They passed themselves off as legitimate fundraisers for charity, phoning and asking people throughout Eastern Massachusetts to donate as much as $100 to police and veteran's organizations. But authorities say the five men used donations to make car and house payments or for jewelry, restaurant tabs and other personal expenses.
Today, a Middlesex Grand Jury indicted the five on several charges, after a two-year investigation by the state Attorney Generals office. Charged with larceny, attempted larceny, gross fraud, conspiracy to commit larceny, and deceptive professional solicitation practices were Ronald Seeley, 38, his son Brandon, 20, both of Medford, George Borden, 53, of Quincy, William Lewis, 57, of Brookline, N.H., and Frank Cariello, 70, of Boynton Beach, Fl.
"The law allows solicitation for funds but the solicitors must be honest and frank about what they were using the money for," Attorney General Martha Coakley said during a press conference today.
On several occasions, the men told their victims they were volunteers, but Coakley said they were "paid well.'' The suspects also said the funds would be used for veterans, in the cities or towns where they were solicited and the money would go towards scholarships. "Not true,'' said Coakley. The solicitors also told potential donors that they were affiliated with a regional paralyzed veterans group, which they were not, authorities said.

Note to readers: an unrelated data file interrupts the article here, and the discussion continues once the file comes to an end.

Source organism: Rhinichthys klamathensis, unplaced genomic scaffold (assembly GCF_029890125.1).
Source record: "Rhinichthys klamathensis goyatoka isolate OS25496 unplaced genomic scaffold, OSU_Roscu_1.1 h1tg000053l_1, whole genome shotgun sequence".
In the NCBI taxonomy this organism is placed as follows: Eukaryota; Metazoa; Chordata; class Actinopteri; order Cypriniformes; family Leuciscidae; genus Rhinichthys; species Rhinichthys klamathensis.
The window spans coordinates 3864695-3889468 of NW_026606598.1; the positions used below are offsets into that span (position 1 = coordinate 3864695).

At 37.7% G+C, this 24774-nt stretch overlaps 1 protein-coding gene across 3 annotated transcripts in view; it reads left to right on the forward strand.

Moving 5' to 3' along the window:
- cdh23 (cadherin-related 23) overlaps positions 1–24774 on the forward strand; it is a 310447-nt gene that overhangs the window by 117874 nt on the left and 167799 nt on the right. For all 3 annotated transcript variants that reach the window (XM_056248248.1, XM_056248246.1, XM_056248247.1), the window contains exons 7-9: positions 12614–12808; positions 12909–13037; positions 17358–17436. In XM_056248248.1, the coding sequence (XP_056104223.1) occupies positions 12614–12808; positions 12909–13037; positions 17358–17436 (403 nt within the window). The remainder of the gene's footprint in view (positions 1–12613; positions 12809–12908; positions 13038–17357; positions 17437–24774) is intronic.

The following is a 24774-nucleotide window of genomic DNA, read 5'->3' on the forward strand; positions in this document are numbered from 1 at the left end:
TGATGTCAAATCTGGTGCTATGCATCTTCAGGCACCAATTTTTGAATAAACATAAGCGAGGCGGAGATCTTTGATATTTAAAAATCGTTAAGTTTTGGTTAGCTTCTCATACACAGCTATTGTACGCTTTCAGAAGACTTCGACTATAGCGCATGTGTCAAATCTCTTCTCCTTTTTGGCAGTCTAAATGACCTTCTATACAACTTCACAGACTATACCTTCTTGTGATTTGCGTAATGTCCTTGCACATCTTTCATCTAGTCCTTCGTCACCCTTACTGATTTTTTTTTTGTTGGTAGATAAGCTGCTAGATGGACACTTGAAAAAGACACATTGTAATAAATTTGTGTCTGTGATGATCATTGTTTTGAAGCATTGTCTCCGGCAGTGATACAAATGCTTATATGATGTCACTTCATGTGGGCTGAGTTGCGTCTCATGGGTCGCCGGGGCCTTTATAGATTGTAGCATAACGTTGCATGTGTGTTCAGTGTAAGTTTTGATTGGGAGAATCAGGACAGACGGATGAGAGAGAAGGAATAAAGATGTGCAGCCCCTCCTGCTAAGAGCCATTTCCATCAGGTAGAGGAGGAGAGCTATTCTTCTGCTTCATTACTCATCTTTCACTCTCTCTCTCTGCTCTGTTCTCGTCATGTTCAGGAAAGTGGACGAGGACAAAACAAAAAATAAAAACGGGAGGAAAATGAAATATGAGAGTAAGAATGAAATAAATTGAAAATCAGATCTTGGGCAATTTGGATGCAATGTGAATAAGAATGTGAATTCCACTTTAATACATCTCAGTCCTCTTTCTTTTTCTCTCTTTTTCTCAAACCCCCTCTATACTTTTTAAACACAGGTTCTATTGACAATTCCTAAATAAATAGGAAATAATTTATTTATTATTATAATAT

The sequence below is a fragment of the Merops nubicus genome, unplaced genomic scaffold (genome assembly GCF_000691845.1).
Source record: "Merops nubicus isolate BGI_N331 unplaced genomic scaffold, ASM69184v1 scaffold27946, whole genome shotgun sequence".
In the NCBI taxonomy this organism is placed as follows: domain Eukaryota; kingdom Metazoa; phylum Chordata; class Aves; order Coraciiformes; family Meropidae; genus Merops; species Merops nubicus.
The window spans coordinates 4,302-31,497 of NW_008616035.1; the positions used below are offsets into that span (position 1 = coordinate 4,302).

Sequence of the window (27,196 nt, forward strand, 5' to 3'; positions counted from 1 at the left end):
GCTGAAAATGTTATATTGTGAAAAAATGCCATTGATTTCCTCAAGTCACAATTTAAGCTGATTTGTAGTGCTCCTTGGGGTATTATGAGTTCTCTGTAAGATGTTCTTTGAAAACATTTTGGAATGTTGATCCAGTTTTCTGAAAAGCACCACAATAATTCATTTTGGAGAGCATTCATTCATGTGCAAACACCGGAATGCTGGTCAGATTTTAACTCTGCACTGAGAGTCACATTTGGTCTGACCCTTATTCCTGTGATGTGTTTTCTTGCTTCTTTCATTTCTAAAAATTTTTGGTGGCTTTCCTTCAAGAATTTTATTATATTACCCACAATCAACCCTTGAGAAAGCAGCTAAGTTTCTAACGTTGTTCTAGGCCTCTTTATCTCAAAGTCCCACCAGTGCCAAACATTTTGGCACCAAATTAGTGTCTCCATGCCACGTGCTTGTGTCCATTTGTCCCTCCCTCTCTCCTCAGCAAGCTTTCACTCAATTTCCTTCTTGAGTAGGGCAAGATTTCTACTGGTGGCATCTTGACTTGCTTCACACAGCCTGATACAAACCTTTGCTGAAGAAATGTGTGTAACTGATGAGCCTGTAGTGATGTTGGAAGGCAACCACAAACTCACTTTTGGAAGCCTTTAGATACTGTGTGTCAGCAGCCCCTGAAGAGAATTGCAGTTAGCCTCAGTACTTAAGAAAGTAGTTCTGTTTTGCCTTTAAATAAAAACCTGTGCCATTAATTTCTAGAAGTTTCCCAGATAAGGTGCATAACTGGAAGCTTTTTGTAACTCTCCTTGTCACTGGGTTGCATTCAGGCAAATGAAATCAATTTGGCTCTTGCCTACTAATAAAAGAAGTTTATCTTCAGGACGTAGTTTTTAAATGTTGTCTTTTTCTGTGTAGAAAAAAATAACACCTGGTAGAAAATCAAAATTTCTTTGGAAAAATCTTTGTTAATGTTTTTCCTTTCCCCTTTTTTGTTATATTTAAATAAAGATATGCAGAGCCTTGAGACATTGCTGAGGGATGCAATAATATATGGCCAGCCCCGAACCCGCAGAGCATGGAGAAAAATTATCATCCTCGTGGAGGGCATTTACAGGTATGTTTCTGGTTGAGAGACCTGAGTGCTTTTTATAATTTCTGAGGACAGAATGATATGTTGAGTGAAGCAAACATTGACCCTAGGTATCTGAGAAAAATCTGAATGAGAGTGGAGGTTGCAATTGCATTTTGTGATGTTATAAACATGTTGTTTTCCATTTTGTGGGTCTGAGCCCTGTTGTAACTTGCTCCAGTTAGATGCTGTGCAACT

Instead, the Seeleys, working out of a local office, made false statements to potential donors on behalf of their company, CMR Marketing. The men instructed the donors to write checks, put them in an envelope, and tape the envelope to their front door for CMR to pick up. The checks would be deposited into the bank account of the Veteran's Charitable Foundation or VCF, a Florida-based organization led by Cariello. VCF would then wire the money it received from CMR back into the CMR bank account.
Coakley estimated the men defrauded more than 1,000 donors and misappropriated at least $100,000 in donations, while only about $25,000 went to charity. The investigation was launched after several donors became suspicious, noticing that their checks were being cashed by CMR rather than the intended charities. The donors called the Attorney Generals Office.
Authorities hope to recoup some of the money.
Coakley urged people to "do a little homework'' before giving money to charity. It's always risky to agree to give money on the phone and leave it in a manner in which it would be difficult to track,'' she said.